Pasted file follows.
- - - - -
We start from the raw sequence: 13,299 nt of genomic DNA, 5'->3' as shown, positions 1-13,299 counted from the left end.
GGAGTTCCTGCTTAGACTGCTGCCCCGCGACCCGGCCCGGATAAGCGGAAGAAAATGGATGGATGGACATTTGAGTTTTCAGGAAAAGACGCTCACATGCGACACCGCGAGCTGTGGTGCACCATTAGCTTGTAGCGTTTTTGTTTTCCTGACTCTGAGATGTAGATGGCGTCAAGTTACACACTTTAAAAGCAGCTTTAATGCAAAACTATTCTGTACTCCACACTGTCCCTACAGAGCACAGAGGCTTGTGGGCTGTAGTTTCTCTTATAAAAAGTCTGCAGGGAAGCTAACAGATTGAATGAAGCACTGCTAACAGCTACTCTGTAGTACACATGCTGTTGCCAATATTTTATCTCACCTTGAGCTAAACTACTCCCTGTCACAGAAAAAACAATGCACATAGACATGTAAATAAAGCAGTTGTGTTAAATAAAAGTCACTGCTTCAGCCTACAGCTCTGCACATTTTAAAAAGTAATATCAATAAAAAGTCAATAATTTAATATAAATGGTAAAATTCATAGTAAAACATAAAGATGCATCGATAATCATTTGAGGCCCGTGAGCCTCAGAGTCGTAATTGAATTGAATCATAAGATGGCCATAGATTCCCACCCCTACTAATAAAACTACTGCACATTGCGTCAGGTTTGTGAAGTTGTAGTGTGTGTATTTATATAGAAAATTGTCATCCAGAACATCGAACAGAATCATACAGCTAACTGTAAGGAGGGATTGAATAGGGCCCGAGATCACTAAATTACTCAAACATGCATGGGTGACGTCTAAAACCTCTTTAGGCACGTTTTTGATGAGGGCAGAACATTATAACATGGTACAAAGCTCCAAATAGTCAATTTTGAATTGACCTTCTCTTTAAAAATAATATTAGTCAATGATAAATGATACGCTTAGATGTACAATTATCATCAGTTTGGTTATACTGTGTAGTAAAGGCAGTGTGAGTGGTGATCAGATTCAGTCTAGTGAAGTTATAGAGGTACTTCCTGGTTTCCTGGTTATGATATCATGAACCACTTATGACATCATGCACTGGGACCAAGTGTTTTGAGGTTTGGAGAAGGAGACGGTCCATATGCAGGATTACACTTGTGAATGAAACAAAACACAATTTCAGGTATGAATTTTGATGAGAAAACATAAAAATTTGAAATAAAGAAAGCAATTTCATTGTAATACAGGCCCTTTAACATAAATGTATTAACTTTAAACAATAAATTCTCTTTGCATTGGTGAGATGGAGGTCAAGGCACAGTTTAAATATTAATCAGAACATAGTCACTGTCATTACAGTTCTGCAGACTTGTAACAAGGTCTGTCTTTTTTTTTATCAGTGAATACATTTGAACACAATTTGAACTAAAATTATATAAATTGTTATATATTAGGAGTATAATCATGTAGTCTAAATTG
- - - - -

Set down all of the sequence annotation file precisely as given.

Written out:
We start from the raw sequence: 13,299 nt of genomic DNA, 5'->3' as shown, positions 1-13,299 counted from the left end.
GGAGTTCCTGCTTAGACTGCTGCCCCGCGACCCGGCCCGGATAAGCGGAAGAAAATGGATGGATGGACATTTGAGTTTTCAGGAAAAGACGCTCACATGCGACACCGCGAGCTGTGGTGCACCATTAGCTTGTAGCGTTTTTGTTTTCCTGACTCTGAGATGTAGATGGCGTCAAGTTACACACTTTAAAAGCAGCTTTAATGCAAAACTATTCTGTACTCCACACTGTCCCTACAGAGCACAGAGGCTTGTGGGCTGTAGTTTCTCTTATAAAAAGTCTGCAGGGAAGCTAACAGATTGAATGAAGCACTGCTAACAGCTACTCTGTAGTACACATGCTGTTGCCAATATTTTATCTCACCTTGAGCTAAACTACTCCCTGTCACAGAAAAAACAATGCACATAGACATGTAAATAAAGCAGTTGTGTTAAATAAAAGTCACTGCTTCAGCCTACAGCTCTGCACATTTTAAAAAGTAATATCAATAAAAAGTCAATAATTTAATATAAATGGTAAAATTCATAGTAAAACATAAAGATGCATCGATAATCATTTGAGGCCCGTGAGCCTCAGAGTCGTAATTGAATTGAATCATAAGATGGCCATAGATTCCCACCCCTACTAATAAAACTACTGCACATTGCGTCAGGTTTGTGAAGTTGTAGTGTGTGTATTTATATAGAAAATTGTCATCCAGAACATCGAACAGAATCATACAGCTAACTGTAAGGAGGGATTGAATAGGGCCCGAGATCACTAAATTACTCAAACATGCATGGGTGACGTCTAAAACCTCTTTAGGCACGTTTTTGATGAGGGCAGAACATTATAACATGGTACAAAGCTCCAAATAGTCAATTTTGAATTGACCTTCTCTTTAAAAATAATATTAGTCAATGATAAATGATACGCTTAGATGTACAATTATCATCAGTTTGGTTATACTGTGTAGTAAAGGCAGTGTGAGTGGTGATCAGATTCAGTCTAGTGAAGTTATAGAGGTACTTCCTGGTTTCCTGGTTATGATATCATGAACCACTTATGACATCATGCACTGGGACCAAGTGTTTTGAGGTTTGGAGAAGGAGACGGTCCATATGCAGGATTACACTTGTGAATGAAACAAAACACAATTTCAGGTATGAATTTTGATGAGAAAACATAAAAATTTGAAATAAAGAAAGCAATTTCATTGTAATACAGGCCCTTTAACATAAATGTATTAACTTTAAACAATAAATTCTCTTTGCATTGGTGAGATGGAGGTCAAGGCACAGTTTAAATATTAATCAGAACATAGTCACTGTCATTACAGTTCTGCAGACTTGTAACAAGGTCTGTCTTTTTTTTTATCAGTGAATACATTTGAACACAATTTGAACTAAAATTATATAAATTGTTATATATTAGGAGTATAATCATGTAGTCTAAATTG